Fight to save jewel in Geraldton crown

Francesca MannGeraldton Guardian
Whitehill Road has been closed indefinitely due to beach erosion.
Camera IconWhitehill Road has been closed indefinitely due to beach erosion. Credit: Supplied/City of Greater Geraldton

With the impact of coastal erosion and inundation expected to get worse over the next 100 years, the City of Greater Geraldton has developed a Coastal Hazard Risk Management and Adaptation Plan.

Developed in consultation with the community and stakeholders, the document highlights what may be at risk across Geraldton’s 30km of coastline.

Through extensive research, the document looks at the impact on our coast over four planning periods: the present day, 2030, 2070 and 2110.

Although there’s a level of uncertainty associated with coastal change predictions, Mayor Shane Van Styn said the City needed to act now to protect the future. “People need to be concerned now as we’ve already visibly seen the effects of coastal erosion,” he said.

“Chapman Road was at risk of being lost, we had to remove toilets at Sunset Beach and leasehold properties at Drummond Cove, and we’ve got continuing erosion problems at Sunset Beach and Drummond Cove.

“The 100-year time frame is allowing for a storm event that could occur once in 100 years, which means it could happen to tomorrow or it could happen in 100 years.”

What causes coastal erosion and inundation?

Our coastline is shaped by four processes: erosion, where the land is broken down by waves and the sediment is carried away; deposition, where waves drop sediment onto the beach; transportation, where waves and tides transfer sediment elsewhere; and accretion, where material builds up on a beach either naturally or artificially. Storms and severe weather can change the coastline in just a few hours or days, and changes can occur over weeks and months due to seasonal changes in the ocean.

Mr Van Styn said although coastal erosion is a natural occurrence, a number of factors were speeding up the process.

“Coastal erosion is happening right around Australia,” he said.

“We’re seeing the impacts of rising sea levels and changes to the coast as a result of human development, which is having an impact right up and down the coast.”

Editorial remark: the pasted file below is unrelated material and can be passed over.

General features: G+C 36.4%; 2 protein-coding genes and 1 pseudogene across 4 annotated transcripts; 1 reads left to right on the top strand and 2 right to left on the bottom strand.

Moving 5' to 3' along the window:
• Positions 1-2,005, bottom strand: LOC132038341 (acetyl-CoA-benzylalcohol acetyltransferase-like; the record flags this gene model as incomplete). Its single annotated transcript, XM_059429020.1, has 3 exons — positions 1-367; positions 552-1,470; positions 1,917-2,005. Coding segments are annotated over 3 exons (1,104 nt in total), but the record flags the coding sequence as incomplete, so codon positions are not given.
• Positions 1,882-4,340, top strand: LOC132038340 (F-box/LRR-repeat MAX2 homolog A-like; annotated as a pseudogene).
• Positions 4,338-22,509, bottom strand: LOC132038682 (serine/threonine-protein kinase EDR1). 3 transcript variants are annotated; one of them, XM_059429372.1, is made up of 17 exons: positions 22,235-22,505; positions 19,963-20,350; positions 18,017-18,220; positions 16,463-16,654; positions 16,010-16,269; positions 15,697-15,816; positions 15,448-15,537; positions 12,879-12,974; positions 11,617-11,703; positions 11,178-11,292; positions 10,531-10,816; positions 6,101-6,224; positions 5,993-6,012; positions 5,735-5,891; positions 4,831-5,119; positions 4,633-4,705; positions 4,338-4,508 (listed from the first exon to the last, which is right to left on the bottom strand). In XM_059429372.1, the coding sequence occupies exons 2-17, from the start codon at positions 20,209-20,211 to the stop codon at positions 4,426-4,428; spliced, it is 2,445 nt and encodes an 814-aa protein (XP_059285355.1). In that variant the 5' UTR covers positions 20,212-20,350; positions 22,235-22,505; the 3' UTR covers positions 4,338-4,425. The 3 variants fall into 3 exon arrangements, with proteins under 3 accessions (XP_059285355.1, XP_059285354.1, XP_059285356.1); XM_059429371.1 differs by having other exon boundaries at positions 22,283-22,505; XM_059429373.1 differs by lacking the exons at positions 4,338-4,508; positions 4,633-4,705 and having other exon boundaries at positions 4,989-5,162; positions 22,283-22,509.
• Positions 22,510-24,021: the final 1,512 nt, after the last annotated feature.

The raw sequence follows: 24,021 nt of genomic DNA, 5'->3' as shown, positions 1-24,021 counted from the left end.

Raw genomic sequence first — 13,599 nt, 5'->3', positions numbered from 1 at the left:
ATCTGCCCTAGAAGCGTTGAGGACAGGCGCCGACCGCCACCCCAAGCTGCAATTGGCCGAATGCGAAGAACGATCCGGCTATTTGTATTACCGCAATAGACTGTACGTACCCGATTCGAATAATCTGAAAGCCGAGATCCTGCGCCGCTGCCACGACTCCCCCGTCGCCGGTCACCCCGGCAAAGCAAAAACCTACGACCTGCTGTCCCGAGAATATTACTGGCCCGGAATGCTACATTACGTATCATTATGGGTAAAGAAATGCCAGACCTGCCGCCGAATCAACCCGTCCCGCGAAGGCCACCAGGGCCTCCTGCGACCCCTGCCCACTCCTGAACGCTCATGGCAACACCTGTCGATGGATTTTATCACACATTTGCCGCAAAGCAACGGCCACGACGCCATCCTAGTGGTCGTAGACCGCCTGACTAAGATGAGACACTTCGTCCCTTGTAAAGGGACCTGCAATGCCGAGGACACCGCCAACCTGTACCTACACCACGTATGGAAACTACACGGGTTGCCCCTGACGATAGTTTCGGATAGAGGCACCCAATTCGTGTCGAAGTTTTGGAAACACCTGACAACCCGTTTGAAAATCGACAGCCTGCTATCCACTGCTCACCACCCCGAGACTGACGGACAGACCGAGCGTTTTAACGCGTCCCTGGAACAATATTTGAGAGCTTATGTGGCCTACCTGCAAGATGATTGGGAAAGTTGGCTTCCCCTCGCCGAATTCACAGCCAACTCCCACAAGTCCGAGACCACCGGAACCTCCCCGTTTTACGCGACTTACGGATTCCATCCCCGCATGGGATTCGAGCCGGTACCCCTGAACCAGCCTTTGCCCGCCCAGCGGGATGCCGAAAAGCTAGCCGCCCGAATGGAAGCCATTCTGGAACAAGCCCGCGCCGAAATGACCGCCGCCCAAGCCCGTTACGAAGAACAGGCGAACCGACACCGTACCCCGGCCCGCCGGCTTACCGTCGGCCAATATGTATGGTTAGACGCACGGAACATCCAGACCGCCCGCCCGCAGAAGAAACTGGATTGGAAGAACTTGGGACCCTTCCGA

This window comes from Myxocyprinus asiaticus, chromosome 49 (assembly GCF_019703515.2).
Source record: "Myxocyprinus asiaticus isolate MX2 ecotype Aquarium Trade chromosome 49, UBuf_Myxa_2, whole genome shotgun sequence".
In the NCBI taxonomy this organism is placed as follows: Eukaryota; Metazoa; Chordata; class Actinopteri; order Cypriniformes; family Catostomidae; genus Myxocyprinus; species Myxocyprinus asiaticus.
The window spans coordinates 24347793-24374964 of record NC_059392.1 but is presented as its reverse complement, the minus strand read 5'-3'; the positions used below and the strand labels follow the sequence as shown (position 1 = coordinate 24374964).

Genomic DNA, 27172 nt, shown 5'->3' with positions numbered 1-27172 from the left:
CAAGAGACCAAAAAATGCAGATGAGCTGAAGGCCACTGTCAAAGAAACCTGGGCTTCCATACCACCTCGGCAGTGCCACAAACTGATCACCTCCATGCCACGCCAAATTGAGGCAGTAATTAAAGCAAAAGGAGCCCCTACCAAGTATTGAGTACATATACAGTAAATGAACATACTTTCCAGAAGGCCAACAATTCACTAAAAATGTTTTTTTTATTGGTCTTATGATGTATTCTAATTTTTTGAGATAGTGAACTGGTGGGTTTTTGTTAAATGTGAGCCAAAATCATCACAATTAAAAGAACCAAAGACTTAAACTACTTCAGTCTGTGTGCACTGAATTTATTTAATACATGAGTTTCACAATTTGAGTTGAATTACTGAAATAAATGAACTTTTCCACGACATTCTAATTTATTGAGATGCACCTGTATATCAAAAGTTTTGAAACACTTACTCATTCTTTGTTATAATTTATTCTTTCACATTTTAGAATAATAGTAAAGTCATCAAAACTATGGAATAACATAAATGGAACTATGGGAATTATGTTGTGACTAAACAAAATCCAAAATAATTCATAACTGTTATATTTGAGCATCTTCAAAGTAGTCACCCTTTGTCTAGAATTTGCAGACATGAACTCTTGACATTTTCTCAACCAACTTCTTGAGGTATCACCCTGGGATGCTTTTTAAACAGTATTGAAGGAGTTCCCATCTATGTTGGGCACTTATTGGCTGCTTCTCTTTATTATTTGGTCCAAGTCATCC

According to the Coastal Hazard Risk Management and Adaptation Plan, the sea level is forecast to rise by 0.4m by 2070 and 0.9m by 2110.

Mr Van Styn said higher sea levels coupled with eroded coastlines would increase the risk of flooding during extreme weather.

“We’ve seen (last) week six to seven metre swells and high tides,” he said. “If there’s less coastline to protect you, there’s an increased likelihood those swells and high tides will impact low-lying coastal properties.

“There isn’t a scale as of yet of parts of Geraldton (being) fully engulfed, we’re simply running a much higher risk of inundation.”

Who is at risk?

In less than 100 years, 698 residential properties and seven commercial properties will be at risk of erosion.

By 2030, 43 council and public purpose land, which includes foreshore reserves and areas, will be at risk, increasing to 70 by 2110.

Drummond Cove, Sunset Beach and Bluff Point are already experiencing severe coastal erosion, with the City closing a section of Whitehill Road in 2016.

The carpark on the southern side of Point Moore was fenced off in March 2015 due to erosion.
Camera IconThe carpark on the southern side of Point Moore was fenced off in March 2015 due to erosion. Credit: Anita Kirkbright

Erosion to the northern coastline is forecast to increase in the future. While the Southgate dunes have historically provided a sediment source for Mahomet Flats and Tarcoola Beach to Cape Burney, this is only expected to continue for the next 50 years.

Although Geraldton Town Centre and Beresford already have coastal protection structures in place, both are at risk of inundation triggered by an extreme storm surge. Point Moore would also be severely impacted by inundation.

What is the City doing?

Over the last few years, the City has conducted coastal erosion and inundation studies to identify coastal areas at risk.

In October 2017, the City ran a survey and two workshops to identify what coastal assets the community valued.

The information gathered was compiled in the draft Coastal Hazard Risk Management Adaptation Plan, produced by water engineering company Baird. Once adopted by council, the plan will guide future development, mitigation, monitoring and investment around the coastal areas at risk.

The draft document is open for public reviewand the City is encouraging community members to provide feedback by 4pm on September 3.

A number of coastal adaptation measures have already been implemented by the City, including a groyne structure at St Georges Beach, buried seawalls along town beaches, sand nourishment works and re-vegetation.

During July’s ordinary council meeting councillors agreed to construct two low-crest Geotextile Sand Container groynes on the Drummond Cove foreshore.

What are the options?

Mr Van Styn said the City was looking at a range of options, including a “managed retreat”.

“That’s letting the sea do what it naturally wants to do and ensuring no facilities are lost,” he said.

“If they are lost then they’re removed in a timely manner.

“We’re looking at what permanent works we can do, like at Beresford Foreshore, and what interim measures there are ... to try and slow down the process.”

The City could also “do nothing” and allow natural processes to occur along the coast, condemning impacted properties as needed.

The report notes both options would provide a buffer for the immediate areas.

Another option would see the City investigate coastal protection options to protect properties under direct erosion threat.

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